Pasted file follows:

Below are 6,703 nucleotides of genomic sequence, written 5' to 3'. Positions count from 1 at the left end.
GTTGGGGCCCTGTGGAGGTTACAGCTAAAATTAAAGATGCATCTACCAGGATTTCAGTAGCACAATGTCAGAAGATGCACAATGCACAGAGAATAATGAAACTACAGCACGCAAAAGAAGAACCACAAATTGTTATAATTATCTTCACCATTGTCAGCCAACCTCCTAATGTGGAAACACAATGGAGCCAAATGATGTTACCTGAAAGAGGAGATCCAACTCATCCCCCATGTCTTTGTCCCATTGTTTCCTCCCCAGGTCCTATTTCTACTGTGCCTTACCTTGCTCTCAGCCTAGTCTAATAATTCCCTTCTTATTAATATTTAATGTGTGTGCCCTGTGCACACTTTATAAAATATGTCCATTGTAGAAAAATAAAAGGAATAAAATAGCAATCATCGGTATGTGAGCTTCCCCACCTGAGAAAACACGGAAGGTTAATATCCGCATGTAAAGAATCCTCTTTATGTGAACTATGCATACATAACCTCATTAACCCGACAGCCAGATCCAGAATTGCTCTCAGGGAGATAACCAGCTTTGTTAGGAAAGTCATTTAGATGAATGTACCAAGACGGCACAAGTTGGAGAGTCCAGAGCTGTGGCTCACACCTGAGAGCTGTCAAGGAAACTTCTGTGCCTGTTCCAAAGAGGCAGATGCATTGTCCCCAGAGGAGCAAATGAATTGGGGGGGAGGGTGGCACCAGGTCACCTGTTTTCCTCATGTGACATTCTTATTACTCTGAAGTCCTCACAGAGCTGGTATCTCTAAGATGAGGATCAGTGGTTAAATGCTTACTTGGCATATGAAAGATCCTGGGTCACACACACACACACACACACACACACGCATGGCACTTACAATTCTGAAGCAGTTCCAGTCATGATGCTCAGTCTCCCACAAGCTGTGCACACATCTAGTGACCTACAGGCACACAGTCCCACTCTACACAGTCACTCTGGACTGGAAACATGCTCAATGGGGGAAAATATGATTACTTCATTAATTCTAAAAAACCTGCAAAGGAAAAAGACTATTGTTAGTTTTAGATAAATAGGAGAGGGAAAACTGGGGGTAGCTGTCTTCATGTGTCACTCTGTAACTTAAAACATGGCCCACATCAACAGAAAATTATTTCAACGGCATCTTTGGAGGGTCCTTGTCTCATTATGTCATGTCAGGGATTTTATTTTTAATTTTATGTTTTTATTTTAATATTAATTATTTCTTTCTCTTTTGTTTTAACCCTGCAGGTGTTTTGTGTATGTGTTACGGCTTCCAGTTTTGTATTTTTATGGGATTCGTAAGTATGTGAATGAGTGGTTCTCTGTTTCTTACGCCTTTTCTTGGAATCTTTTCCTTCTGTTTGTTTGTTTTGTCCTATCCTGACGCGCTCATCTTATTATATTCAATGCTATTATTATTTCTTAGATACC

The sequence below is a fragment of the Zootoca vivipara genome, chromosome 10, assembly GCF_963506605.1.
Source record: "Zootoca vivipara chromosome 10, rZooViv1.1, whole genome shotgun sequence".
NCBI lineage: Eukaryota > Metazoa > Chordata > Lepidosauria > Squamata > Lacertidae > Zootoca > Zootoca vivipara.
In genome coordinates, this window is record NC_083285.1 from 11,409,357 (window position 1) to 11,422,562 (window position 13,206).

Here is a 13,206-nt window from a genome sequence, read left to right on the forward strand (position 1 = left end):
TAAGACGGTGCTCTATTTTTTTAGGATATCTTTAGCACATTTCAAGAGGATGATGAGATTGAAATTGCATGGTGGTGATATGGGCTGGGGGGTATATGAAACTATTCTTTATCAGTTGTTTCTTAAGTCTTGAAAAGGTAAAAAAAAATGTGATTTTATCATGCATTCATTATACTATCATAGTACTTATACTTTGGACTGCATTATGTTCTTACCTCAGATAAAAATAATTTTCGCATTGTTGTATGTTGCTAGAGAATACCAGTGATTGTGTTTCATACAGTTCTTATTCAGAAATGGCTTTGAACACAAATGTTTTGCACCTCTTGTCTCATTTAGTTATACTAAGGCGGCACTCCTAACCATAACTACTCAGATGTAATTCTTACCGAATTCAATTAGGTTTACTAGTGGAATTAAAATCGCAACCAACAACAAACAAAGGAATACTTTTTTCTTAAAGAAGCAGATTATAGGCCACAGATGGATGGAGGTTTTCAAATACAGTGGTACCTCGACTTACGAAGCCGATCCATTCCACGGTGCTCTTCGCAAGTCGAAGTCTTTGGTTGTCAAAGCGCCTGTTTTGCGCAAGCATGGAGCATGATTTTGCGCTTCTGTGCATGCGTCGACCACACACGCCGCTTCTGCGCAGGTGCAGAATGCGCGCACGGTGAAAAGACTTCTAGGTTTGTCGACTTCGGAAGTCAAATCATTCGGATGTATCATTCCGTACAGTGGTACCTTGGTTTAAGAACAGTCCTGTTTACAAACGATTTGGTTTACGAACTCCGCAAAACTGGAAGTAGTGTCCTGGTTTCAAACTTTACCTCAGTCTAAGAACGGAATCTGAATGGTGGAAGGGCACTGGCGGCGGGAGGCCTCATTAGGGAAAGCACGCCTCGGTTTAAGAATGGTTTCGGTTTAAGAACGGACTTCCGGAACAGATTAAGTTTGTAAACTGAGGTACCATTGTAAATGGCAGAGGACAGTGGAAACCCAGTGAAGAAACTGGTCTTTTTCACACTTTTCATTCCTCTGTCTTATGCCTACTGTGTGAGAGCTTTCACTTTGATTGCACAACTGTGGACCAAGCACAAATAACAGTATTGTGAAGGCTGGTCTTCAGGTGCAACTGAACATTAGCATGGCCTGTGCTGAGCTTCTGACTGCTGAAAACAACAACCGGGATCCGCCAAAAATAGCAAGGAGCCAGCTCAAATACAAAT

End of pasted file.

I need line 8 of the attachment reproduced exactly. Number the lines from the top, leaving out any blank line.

TAAGACGGTGCTCTATTTTTTTAGGATATCTTTAGCACATTTCAAGAGGATGATGAGATTGAAATTGCATGGTGGTGATATGGGCTGGGGGGTATATGAAACTATTCTTTATCAGTTGTTTCTTAAGTCTTGAAAAGGTAAAAAAAAATGTGATTTTATCATGCATTCATTATACTATCATAGTACTTATACTTTGGACTGCATTATGTTCTTACCTCAGATAAAAATAATTTTCGCATTGTTGTATGTTGCTAGAGAATACCAGTGATTGTGTTTCATACAGTTCTTATTCAGAAATGGCTTTGAACACAAATGTTTTGCACCTCTTGTCTCATTTAGTTATACTAAGGCGGCACTCCTAACCATAACTACTCAGATGTAATTCTTACCGAATTCAATTAGGTTTACTAGTGGAATTAAAATCGCAACCAACAACAAACAAAGGAATACTTTTTTCTTAAAGAAGCAGATTATAGGCCACAGATGGATGGAGGTTTTCAAATACAGTGGTACCTCGACTTACGAAGCCGATCCATTCCACGGTGCTCTTCGCAAGTCGAAGTCTTTGGTTGTCAAAGCGCCTGTTTTGCGCAAGCATGGAGCATGATTTTGCGCTTCTGTGCATGCGTCGACCACACACGCCGCTTCTGCGCAGGTGCAGAATGCGCGCACGGTGAAAAGACTTCTAGGTTTGTCGACTTCGGAAGTCAAATCATTCGGATGTATCATTCCGTACAGTGGTACCTTGGTTTAAGAACAGTCCTGTTTACAAACGATTTGGTTTACGAACTCCGCAAAACTGGAAGTAGTGTCCTGGTTTCAAACTTTACCTCAGTCTAAGAACGGAATCTGAATGGTGGAAGGGCACTGGCGGCGGGAGGCCTCATTAGGGAAAGCACGCCTCGGTTTAAGAATGGTTTCGGTTTAAGAACGGACTTCCGGAACAGATTAAGTTTGTAAACTGAGGTACCATTGTAAATGGCAGAGGACAGTGGAAACCCAGTGAAGAAACTGGTCTTTTTCACACTTTTCATTCCTCTGTCTTATGCCTACTGTGTGAGAGCTTTCACTTTGATTGCACAACTGTGGACCAAGCACAAATAACAGTATTGTGAAGGCTGGTCTTCAGGTGCAACTGAACATTAGCATGGCCTGTGCTGAGCTTCTGACTGCTGAAAACAACAACCGGGATCCGCCAAAAATAGCAAGGAGCCAGCTCAAATACAAAT